'Horns': What the Critics Are Saying
Daniel Radcliffe is accused of murdering his girlfriend and sprouts horns on his forehead in Alexandre Aja's adaptation of Joe Hill's novel
Horns, out Friday, stars Daniel Radcliffe as Ig Perrish, who is accused of murdering his girlfriend and soon sprouts horns on his forehead and harnesses a new ability to evoke the unspeakable truths out of those he encounters — a power he tries to use to solve the crime. The Alexandre Aja adaptation of Joe Hill's 2010 "tragi-come-horror-dy" novel also features Juno Temple, Max Minghella, Joe Anderson, Kelli Garner, Heather Graham, David Morse, Kathleen Quinlan and James Remar.
The Dimension and Radius-TWC film, produced by Red Granite Pictures and Mandalay Pictures, opens at the specialty box office.
Read what top critics are saying about Horns:
The Hollywood Reporter's John DeFore says, "While this all begins as a kind of supernatural black comedy, with plenty of Biblical allusions echoing the Edenic nature of the treehouse where Ig and Merrin spent their happiest hours, the tone grows darker with each revelation. It's a full-grown horror movie in the third act, with Ig commanding an army of serpents and tormenting those whose lies have created the hell he inhabits. Radcliffe takes to this vengeful-demon stuff with relish."
Additionally, "Tech values are surprisingly strong, with longtime David Lynch/Jim Jarmusch D.P. Frederick Elmes doing camera duties. Generally excellent effects work makes those horns (and later developments) look quite realistic."
The New York Times' A. O. Scott warns that for those expecting a straightforward horror flick, "gruesome occurrences are more likely to be mined for laughs than for gasps of terror, and the supernatural developments are played out in a mood of metaphysical melodrama." Since "Hill’s book is long, feverish and messy, an unwieldy but never unreadable stew of mean satire, sincere feeling and quasi-religious mumbo-jumbo," Aja "honors his source in letter and in spirit," with "so many red herrings and plot twists, such a dense barrage of flashbacks and quick cuts," and a "let down at the end, when all the noise, color and energy resolve into a basic whodunit decked out in weak special effects and spiritual swamp gas. But along the way, you can enjoy a garish, eccentric haunted-house tour in the company of some interesting actors" and "Aja’s lurid, hysterical visual sensibility."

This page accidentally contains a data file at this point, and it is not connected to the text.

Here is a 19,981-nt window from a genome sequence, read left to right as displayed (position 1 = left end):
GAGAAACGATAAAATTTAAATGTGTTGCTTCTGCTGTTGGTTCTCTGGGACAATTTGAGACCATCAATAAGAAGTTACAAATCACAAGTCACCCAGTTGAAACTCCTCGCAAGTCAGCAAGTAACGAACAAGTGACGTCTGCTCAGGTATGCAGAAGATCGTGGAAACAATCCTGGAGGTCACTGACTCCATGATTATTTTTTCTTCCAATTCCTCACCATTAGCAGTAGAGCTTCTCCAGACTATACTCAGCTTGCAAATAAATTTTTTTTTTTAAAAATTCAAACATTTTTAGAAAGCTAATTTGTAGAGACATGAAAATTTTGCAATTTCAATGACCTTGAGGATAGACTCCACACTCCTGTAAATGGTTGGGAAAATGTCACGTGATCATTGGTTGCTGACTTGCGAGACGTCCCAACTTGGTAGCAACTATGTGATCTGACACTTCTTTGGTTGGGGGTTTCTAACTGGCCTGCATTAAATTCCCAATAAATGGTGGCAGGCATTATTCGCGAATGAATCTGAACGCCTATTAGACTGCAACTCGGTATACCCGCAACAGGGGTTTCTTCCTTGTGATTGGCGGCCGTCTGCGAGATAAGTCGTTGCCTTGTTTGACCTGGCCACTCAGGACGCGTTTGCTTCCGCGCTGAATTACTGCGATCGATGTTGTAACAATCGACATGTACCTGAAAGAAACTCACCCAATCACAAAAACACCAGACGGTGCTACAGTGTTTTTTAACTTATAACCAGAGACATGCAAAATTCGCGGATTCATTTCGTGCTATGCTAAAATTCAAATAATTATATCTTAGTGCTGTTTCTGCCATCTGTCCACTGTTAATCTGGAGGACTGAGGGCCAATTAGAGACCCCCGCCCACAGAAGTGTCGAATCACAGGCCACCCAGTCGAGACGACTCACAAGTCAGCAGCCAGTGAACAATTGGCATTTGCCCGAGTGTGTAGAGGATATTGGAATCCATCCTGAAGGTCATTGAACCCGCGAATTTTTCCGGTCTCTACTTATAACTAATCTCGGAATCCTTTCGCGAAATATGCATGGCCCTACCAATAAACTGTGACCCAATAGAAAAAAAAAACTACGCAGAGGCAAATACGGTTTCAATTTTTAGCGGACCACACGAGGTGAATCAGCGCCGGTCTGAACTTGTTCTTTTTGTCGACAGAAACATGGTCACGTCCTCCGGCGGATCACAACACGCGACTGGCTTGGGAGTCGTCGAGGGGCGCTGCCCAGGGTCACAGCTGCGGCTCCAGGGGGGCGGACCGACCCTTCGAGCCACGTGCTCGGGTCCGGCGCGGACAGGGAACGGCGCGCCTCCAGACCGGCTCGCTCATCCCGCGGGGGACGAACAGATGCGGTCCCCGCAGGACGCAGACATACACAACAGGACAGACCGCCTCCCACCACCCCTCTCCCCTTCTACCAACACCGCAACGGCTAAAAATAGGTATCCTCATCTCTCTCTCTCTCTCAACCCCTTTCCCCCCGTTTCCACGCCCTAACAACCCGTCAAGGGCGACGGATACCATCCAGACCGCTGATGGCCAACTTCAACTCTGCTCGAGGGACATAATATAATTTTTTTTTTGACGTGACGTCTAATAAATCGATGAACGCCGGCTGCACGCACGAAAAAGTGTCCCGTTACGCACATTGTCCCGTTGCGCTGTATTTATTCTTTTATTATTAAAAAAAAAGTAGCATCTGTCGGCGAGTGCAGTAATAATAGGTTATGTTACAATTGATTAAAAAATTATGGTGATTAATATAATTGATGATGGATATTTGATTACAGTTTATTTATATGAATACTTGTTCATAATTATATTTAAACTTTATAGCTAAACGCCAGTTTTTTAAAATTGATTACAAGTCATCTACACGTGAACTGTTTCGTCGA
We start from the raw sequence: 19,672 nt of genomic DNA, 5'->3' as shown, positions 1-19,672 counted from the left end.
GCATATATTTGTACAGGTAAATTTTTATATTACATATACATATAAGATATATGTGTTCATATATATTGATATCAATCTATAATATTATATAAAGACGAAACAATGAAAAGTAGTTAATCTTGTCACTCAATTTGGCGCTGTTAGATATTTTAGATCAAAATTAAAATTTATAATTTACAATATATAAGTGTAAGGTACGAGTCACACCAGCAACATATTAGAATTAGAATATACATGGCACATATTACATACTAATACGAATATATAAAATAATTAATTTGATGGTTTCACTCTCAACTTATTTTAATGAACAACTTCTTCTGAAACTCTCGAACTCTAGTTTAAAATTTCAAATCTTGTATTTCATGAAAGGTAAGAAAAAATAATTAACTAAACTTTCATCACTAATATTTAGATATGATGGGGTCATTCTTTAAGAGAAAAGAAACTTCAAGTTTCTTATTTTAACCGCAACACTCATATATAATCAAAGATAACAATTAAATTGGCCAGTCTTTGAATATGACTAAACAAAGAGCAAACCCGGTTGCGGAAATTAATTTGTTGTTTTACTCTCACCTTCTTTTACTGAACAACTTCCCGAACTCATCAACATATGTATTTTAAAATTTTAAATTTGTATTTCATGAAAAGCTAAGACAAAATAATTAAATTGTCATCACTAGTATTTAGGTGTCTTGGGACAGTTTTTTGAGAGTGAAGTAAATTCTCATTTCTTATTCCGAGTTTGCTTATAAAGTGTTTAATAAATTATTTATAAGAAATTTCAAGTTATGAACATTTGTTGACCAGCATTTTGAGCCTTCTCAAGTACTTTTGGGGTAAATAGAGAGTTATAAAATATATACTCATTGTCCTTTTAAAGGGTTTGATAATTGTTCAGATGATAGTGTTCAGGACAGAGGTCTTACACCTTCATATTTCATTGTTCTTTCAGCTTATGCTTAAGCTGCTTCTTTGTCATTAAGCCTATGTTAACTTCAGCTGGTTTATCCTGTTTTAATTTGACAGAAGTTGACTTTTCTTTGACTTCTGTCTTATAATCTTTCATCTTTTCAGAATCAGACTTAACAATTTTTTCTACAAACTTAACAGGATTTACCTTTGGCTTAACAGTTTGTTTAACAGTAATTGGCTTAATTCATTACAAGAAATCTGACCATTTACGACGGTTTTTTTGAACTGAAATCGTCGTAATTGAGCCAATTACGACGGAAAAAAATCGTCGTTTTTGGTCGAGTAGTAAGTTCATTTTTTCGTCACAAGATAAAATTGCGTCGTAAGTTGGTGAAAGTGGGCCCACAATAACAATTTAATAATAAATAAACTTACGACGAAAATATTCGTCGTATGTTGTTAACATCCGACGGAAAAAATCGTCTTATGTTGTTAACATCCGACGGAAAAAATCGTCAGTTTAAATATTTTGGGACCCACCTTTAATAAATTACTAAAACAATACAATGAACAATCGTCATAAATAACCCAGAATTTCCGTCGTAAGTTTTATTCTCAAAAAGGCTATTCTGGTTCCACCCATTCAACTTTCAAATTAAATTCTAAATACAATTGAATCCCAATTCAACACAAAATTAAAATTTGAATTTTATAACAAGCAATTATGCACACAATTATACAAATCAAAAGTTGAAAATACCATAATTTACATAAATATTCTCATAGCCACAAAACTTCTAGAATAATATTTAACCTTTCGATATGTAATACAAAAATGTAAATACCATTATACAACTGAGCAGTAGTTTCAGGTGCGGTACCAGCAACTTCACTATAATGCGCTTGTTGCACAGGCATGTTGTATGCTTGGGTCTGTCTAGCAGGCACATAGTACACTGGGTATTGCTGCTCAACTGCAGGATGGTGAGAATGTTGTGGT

Los Angeles Times' Gary Goldstein calls it "largely effective" as "the twisted, fever-dream fun and later tension comes from the strange range of powers these horns afford Ig, particularly how they bring out the worst in others. And then there are the snakes. Enough said. As things turn irrevocably supernatural, the movie's anything-goes quality ends up deepening instead of torpedoing the narrative, as can sometimes happen in horror flicks. An extensive use of flashbacks bridging Ig's past and present also prove evocative and strangely poignant."
USA Today's Claudia Puig gives the film two-and-a-half stars out of four: "It lacks a clear focus, however, and doesn't seem to know when to end. Radcliffe gives it his all and makes the film worth seeing. But the supernatural story feels scattered." Though Radcliffe and Morse's "scenes together are some of the film's best and most honest," "plot curves are less twisty than Ig's horns. The climactic finale, foreshadowed earlier, is more silly and belabored than scary. ... Those seeking a consistent tone may not know what to make of this oddball premise, but the unusual blend of genres makes for an entertaining, if uneven, ride."
Chicago Tribune's Michael Phillips notes, "If Horns had the zip of the source novel's first two paragraphs, we'd have a movie instead of a mess." Keith Bunin's script is "a strange, unsatisfying mashup, a lot of the rougher stuff, depicting Ig's late-inning vengeance, is sadistically misjudged." Still, Radcliffe "labors valiantly to stay on course with a role, and material, that goes every which way" while the rest of the cast "commits 100 percent."